EDITORIAL: Advanced STC nursing degrees pushed by RGV lawmakers

By all accounts that we’ve heard, the 85th Legislature was a particularly nasty session marked by much infighting, varying political agendas and little leadership in Austin. The stories are vast and varied but one thing repeatedly remains consistent: How the delegation from the Rio Grande Valley held together and supported one another.

And for that, we’re told, the outcome resulted in the passage of several bills that will profoundly improve conditions in the Rio Grande Valley, as well as increased funding and programs for our local higher education institutions.

Evidence of this became clear on Monday when South Texas College at a packed press conference proudly touted passage of a new law that will allow our local community college to offer baccalaureate of science nursing degrees (pending approval from the Texas Higher Education Coordinating Board and Commission on Colleges of the Southern Association of Colleges and Schools).

The new law — passed on the last day of the session and signed by Gov. Greg Abbott earlier this month —will allow community colleges the legislative authority to offer up to three baccalaureate programs in the fields of applied technology, applied science, early childhood education and nursing. But because STC already offers four baccalaureate degree programs —technology management, computer and information technologies, medical and health services management, and organizational leadership — the Legislature, pressured by our local lawmakers, made an exception to allow STC’s current programs to be grandfathered in and to allow the institution the opportunity to also offer a bachelor of science in nursing degree program.

“This is unique. And this will be the first time a community college would offer a bachelor of science degree,” Dr. Jayson Valerio, STC interim dean of nursing and allied health, told us.

The applause from the lab-coated students and faculty attending the Monday announcement, held at the STC Allied Health Campus in McAllen, showed how welcome this program is when state Sen. Juan “Chuy” Hinojosa, D-McAllen told them: “Nursing is a very honorable profession.”

“There is a shortage of nurses,” Hinojosa added. “And STC is flexible in meeting the needs of our economy and the ability to change and provide the skills necessary for our community.”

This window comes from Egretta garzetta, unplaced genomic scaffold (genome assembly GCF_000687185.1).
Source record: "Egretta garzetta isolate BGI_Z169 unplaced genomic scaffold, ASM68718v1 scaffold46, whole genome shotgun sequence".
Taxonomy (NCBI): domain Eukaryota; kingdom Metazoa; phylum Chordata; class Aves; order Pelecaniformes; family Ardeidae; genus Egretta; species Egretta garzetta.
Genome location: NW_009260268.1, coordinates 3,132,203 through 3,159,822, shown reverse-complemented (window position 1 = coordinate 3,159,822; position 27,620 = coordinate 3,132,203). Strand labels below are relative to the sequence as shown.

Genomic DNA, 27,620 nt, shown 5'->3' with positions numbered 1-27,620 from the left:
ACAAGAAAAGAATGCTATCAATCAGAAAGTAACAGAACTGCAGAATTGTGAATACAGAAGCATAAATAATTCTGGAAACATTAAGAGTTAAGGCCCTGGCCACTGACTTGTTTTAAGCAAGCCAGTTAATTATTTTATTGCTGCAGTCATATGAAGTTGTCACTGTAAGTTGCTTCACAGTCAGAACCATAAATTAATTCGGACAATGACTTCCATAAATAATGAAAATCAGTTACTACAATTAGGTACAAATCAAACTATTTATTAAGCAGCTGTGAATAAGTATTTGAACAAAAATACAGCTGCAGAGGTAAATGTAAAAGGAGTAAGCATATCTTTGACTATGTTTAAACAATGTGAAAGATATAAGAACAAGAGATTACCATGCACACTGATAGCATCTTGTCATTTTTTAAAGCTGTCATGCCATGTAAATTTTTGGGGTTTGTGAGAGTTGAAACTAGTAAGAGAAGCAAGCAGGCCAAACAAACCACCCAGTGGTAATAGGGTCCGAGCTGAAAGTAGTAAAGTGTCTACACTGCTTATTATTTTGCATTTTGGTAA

Indeed this college has proven itself time and time again to do so. And we applaud the STC administration for always pushing the envelope and seeking out future skill sets, often in the science fields and often many years before the need might be so obviously evident.

The Institute of Medicine (formerly the National Academy of Medicine) recommends that 80 percent of all registered nurses attain a bachelor of science degree by 2020, however Texas is slow in meeting this. In 2010, only 48 percent of RNs had a bachelor’s degree and by 2016 only 57.5 percent had the added degree, according to the Texas Workforce Commission.

Dr. Valerio said providing a pathway for higher education nursing degrees — which STC hopes to start in fall 2018 — should make it more likely for these RNs and those with associate degrees to pursue a bachelor’s degree. And this is important as Baby Boomers age and healthcare needs in our country rise.

A federal report by the Health Resources and Services Administration projects by 2030 our country will need about 350,000 registered nurses but if the current passage rate of nursing students continues there could be a deficit of 60,000 full-time registered nurses at that time. Currently there is a shortage of about 15,000 nurses nationwide.

Kathy Dassler, chief nursing officer of Rio Grande Regional Hospital, told the crowd that she needs upcoming nurses to take over for her as she plans to retire, and that hospitals, like Rio Grande Regional, will offer “tuition reimbursement programs” to help its nurses strive for advanced degrees. “Just go for it!” Dassler said.

Sometimes one must.

Just as our Valley lawmakers did this past session when they pushed, prodded and cajoled as a unified group to accomplish legislation, like this, that will uniquely help our South Texas communities.

Congratulations to all who had a hand in this, including the City of McAllen, which donated land for the Allied Campus and recognizes the value of helping STC grow. As one of only three community colleges in Texas accredited by SACS and authorized by the Texas Higher Education Coordinating Board to offer baccalaureate degrees, an opportunity for affordable advanced nursing degrees should be a very real possibility for many more RGV families in the upcoming years.